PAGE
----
It can happen in private with no notice at all. So it’s not the kind of crime that is carried out in order to send a message to thousands of people, as terrorist crimes are, or to change the way an entire community acts.

    GWEN IFILL: Rachel Tiven, is it significant, or was it significant to you to hear the president of the United States immediately go to the word hate in describing what he saw happen in Orlando?

    RACHEL B. TIVEN, Lambda Legal: Absolutely, because it is important for the president to acknowledge the victims here.

    And I want to talk about the victims. The victims of this crime were LGBT Latinos and their friends and their allies. And that — seeing that either be lost in this conversation or, worse, be appropriated by people who have sought to harm LGBT people in the past is really bitter and hollow at this time.

    GWEN IFILL: Well, could you expand on that a little bit? What is significant — specifically significant about the fact that the targets in this case were Latinos, gays and lesbians?

    RACHEL B. TIVEN: What is significant is that this wasn’t an accidental target, right?

    The perpetrator of this crime didn’t happen to be walking by and choose this target by accident. We have heard that — from his father that he harbored significant animosity toward LGBT people, and that that may have been — when we find out from the FBI more about his motives, that may have been a part of the narrative.

    But we don’t even need to ask what the motive was. When you target a gay club, a place that LGBT people go to congregate and murder the people who are there, unfortunately, that is an act that speaks for itself.

    GWEN IFILL: Mark Potok, I know you keep track of hate crimes around the country, and I wonder as you — in your records, how much more does this happen — or does it happen more with LGBT people than other people? How much of a target is that community?

    MARK POTOK: Very much so.

    We looked actually at 14 years of FBI data, hate crime data, and made comparisons to the size of the populations of various minority groups in this country. And to make a very long story short, what we found was that, on a per capita basis, at least in recent years, LGBT people are targeted for violent hate crimes at a rate of two times that of gay — I’m sorry — of Muslims or black people, four times that of Jews, and 14 times that of Latinos.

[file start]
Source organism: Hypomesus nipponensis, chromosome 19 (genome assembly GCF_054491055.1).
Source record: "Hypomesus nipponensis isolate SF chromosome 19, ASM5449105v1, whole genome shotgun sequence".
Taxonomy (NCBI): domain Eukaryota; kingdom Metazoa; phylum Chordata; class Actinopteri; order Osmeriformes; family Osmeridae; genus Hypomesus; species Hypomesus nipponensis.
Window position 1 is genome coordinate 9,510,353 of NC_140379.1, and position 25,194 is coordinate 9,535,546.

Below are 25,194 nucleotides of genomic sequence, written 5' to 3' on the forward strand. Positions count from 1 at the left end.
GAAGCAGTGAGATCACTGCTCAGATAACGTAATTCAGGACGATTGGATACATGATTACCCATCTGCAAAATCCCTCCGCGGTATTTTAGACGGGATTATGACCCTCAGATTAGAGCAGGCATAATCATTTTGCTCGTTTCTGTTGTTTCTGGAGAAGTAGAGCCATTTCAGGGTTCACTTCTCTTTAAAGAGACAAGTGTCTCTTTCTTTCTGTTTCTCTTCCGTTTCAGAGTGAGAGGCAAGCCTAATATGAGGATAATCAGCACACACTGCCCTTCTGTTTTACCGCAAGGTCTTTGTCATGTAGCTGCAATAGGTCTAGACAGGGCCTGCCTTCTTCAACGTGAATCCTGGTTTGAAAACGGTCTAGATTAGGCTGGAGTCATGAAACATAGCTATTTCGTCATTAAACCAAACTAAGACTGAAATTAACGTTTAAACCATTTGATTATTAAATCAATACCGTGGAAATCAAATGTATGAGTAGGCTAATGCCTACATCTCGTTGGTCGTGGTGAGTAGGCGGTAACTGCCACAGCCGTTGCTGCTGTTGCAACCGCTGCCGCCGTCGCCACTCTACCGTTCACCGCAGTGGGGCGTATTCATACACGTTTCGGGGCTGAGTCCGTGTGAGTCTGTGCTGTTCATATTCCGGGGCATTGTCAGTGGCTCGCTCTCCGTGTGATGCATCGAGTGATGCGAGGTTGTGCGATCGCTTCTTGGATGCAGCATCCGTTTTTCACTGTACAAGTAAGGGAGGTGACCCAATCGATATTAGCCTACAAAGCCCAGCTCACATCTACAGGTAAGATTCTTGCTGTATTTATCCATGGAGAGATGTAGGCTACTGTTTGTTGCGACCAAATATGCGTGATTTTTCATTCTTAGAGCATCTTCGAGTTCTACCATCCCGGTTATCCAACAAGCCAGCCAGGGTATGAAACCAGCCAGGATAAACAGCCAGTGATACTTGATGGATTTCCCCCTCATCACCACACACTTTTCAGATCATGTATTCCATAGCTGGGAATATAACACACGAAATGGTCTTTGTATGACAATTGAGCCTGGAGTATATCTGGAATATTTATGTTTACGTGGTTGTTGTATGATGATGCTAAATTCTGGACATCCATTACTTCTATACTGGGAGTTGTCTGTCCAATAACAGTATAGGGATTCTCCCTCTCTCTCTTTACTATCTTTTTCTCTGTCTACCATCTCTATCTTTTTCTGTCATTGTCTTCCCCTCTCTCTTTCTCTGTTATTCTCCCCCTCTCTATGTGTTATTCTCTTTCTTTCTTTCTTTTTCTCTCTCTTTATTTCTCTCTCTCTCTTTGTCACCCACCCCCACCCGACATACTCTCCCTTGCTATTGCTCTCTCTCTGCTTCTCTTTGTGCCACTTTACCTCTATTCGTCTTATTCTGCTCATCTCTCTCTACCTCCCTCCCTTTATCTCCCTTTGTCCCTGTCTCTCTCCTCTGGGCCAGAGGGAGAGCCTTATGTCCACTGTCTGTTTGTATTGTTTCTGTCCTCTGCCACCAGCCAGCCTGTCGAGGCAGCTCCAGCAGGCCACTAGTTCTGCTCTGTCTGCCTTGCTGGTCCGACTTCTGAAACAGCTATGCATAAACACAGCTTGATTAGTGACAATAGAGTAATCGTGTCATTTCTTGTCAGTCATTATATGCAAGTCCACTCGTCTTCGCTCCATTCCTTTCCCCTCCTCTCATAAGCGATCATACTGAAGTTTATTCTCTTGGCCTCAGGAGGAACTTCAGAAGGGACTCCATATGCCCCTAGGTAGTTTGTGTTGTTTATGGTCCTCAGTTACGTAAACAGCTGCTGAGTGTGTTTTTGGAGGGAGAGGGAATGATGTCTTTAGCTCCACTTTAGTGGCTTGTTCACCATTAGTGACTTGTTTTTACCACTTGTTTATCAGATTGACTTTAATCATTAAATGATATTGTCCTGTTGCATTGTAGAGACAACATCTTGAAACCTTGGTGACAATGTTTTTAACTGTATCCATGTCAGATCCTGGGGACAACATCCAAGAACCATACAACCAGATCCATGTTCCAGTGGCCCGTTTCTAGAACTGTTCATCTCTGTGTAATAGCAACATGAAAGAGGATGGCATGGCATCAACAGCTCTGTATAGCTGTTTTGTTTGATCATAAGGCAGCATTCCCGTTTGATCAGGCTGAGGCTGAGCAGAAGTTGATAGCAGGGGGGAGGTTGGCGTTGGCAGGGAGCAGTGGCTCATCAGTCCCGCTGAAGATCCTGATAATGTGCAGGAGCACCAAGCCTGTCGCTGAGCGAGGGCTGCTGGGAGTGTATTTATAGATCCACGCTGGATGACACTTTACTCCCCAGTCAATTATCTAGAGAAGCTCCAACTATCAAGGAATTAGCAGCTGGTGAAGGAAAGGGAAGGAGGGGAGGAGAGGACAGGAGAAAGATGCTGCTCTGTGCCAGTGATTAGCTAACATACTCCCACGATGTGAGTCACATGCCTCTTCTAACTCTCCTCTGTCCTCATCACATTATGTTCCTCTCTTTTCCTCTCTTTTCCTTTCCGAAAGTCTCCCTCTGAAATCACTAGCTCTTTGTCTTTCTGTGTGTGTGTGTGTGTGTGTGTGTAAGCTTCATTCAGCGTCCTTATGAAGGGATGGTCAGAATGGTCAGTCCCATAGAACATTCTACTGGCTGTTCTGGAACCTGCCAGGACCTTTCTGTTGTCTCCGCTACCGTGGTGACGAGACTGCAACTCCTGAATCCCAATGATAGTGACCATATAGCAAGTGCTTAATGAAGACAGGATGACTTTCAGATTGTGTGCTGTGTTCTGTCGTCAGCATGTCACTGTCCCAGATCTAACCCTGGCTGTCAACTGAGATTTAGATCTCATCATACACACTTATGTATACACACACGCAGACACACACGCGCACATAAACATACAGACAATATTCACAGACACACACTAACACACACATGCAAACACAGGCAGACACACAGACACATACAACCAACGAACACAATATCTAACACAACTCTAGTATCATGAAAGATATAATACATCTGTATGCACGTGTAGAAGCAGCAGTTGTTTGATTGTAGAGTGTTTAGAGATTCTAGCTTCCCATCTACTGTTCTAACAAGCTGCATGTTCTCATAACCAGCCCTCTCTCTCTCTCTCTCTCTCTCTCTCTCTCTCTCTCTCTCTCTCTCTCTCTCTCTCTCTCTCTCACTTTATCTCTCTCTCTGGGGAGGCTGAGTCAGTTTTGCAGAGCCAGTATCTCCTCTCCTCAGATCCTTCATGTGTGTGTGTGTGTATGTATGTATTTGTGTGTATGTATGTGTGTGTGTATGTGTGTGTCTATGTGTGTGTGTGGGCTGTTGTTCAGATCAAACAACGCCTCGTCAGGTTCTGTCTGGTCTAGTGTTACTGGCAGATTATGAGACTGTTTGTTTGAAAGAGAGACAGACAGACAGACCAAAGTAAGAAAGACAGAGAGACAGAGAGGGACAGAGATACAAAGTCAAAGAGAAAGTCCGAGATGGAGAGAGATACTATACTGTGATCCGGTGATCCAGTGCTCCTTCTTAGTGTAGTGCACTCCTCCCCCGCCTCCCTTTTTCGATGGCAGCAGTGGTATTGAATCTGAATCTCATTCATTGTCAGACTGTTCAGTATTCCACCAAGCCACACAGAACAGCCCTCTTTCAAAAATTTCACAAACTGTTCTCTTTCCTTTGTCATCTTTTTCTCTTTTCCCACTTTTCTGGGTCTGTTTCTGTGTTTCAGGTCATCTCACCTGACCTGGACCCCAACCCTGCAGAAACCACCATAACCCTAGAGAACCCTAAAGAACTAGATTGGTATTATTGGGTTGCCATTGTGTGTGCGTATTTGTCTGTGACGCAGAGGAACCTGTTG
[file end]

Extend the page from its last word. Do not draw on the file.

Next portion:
So, the bottom line is that LGBT people really are targeted in a way that no other minority group or at a rate higher than any other minority group in this country, at least in recent times.


    MARK POTOK: I think maybe it’s worth pointing out that, just three years ago, on New Year’s Eve of 2013 in Seattle, a man tried to burn alive 750 people in an upstairs gay club there called Neighbours. He wasn’t successful. Quick-thinking patrons discovered the fire in the stairwell and put it out.

    But there might well have been an enormous casualty list in that case.

    GWEN IFILL: Rachel Tiven, is this, any of this, in your observation, opinion, backlash against the gains that LGBT people have made in recent years, including marriage?

    RACHEL B. TIVEN: Unfortunately, we have seen backlash.

    We have seen that, in the past year, more than 200 bills have been introduced by state legislatures and localities around the country, not just in a couple of states, seeking to strip LGBT people of equal rights, seeking to avoid protection from discrimination for LGBT people.

    And we have seen lies, right? We have seen lies about who LGBT people are. We have seen state legislatures say that there is a danger to washing your hands in a bathroom next to a transgender person, when they know that that is untrue.